Church in fossil fuels exodus
The Church of England is to sell £12 million of its shares in fossil fuel companies.
The Church, announcing a new climate change policy, also said it will no longer make any direct investments in companies that generate more than 10% of their revenue from extracting thermal coal or producing oil from tar sands.
Welcoming the new policy Bishop Nick Holtam, the lead Bishop on the environment at the Church of England, said climate change is "the most pressing moral issue in our world".
The new policy will see more engagement between the church's national investment bodies and the companies in which it holds shares, including fossil fuel producers.
Pierre Jameson, chief investment officer of the Church of England pensions board said: "We want a global policy framework that incentivises a reduction in carbon emissions and the transition to a low carbon economy.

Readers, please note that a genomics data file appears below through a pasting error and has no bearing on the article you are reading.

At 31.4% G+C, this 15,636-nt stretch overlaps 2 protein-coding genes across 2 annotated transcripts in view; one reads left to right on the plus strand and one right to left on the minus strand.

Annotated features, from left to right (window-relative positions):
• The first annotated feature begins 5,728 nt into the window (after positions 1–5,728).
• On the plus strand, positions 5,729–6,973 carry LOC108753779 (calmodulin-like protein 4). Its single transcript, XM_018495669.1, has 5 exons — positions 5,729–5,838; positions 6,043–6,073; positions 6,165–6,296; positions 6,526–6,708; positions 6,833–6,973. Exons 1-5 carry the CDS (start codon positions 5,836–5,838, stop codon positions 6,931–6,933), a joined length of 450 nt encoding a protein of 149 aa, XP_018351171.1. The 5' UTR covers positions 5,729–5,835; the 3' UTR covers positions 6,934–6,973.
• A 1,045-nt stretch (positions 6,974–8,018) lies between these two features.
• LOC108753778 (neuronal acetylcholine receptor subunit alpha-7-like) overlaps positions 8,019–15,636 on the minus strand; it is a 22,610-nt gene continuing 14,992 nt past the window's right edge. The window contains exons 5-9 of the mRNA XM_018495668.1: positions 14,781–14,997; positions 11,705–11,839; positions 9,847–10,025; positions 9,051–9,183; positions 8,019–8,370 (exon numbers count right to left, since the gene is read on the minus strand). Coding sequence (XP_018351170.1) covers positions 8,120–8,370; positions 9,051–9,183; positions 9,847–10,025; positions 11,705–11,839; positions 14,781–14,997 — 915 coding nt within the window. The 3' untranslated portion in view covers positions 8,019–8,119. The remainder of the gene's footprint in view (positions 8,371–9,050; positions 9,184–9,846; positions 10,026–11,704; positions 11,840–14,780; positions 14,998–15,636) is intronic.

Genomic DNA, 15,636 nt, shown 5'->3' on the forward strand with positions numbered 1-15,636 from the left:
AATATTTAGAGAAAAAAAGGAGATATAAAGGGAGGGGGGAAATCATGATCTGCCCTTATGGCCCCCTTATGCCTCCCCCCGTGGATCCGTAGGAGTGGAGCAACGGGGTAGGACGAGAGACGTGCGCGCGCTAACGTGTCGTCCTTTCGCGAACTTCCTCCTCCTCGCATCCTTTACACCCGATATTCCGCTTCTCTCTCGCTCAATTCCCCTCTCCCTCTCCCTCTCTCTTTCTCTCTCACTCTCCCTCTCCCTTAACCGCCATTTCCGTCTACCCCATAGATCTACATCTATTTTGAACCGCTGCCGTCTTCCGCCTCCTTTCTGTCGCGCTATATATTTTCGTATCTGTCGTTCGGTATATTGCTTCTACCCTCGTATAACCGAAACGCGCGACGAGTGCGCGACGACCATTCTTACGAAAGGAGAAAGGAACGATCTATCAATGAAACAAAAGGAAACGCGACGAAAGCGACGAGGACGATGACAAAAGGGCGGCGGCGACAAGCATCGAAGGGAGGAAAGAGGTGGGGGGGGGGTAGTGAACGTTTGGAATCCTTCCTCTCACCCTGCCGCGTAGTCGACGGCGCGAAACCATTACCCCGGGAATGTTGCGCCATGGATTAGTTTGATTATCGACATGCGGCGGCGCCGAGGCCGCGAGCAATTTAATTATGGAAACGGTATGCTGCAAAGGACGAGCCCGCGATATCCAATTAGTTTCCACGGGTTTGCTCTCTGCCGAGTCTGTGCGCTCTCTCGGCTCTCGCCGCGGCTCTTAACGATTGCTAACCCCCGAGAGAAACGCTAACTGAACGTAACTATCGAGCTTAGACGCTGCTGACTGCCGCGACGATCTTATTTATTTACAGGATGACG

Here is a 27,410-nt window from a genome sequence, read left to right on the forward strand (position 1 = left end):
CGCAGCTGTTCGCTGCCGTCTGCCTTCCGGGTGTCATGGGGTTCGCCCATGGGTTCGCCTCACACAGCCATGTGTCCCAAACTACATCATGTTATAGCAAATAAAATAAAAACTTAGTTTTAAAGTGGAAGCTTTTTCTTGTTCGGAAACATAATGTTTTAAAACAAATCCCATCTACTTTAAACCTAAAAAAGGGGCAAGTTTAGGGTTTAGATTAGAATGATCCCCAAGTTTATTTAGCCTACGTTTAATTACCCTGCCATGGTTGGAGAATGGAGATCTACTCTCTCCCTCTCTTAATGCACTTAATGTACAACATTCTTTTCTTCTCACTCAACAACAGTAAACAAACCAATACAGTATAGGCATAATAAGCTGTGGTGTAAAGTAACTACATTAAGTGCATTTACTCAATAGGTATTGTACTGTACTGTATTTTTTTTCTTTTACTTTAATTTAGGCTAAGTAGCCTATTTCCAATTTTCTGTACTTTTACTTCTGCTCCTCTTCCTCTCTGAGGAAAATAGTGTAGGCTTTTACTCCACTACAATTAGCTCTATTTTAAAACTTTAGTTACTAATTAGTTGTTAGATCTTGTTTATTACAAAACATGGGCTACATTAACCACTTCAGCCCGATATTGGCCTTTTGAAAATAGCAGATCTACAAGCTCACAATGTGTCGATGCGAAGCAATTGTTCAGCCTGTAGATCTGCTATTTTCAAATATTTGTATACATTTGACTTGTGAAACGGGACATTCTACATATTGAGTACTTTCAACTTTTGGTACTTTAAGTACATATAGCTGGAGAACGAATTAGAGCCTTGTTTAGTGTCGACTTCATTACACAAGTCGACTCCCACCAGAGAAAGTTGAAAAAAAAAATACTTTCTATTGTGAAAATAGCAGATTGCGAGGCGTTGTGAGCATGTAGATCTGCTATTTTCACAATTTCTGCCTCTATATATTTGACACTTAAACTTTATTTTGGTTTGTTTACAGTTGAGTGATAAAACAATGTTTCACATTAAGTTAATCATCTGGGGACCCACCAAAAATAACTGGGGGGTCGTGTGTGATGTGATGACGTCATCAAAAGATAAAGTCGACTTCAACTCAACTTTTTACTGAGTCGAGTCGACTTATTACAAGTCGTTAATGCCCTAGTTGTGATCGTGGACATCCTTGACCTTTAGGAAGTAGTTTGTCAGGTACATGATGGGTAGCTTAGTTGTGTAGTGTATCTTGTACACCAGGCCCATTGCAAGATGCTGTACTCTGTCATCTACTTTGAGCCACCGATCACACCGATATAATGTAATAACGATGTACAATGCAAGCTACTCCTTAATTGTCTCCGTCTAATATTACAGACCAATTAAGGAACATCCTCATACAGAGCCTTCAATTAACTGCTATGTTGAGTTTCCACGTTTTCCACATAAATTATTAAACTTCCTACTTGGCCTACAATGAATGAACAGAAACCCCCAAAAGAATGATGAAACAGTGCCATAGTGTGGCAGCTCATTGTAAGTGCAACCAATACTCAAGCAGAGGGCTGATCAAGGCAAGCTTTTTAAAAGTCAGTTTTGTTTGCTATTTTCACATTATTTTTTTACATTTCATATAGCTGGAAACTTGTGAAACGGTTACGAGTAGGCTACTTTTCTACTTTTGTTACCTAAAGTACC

"We need governments meeting in Paris at the end of this year to agree long term global emissions targets with a clear pathway to a low carbon future."
Tom Joy, director of investments at the Church Commissioners, said the church wants to be "at the forefront of institutional investors seeking to address the challenge of energy transition".
The commissioners are the largest private owner of UK forestry, with 4% of their portfolio invested in sustainable forestry.
Mr Joy added: "T his new policy rightly goes beyond to incorporate investment exclusions for companies focused on the highest carbon fossil fuels where we do not think engagement would be productive."
The Rev Canon Professor Richard Burridge, deputy chairman of the Ethical Investment Advisory Group, said the church has a moral responsibility to take action on environmental issues and work for justice for the poor "who are most vulnerable to climate change".
He said: "This responsibility encompasses not only the Church's own work to reduce our own carbon footprint, but also how the Church's money is invested and how we engage with companies on this vital issue."
The Church Commissioners hold investments which were valued at almost £5.5 billion at the end of 2012. The fund includes stock market and property investments, including urban property, rural and development land and a stake in global property funds.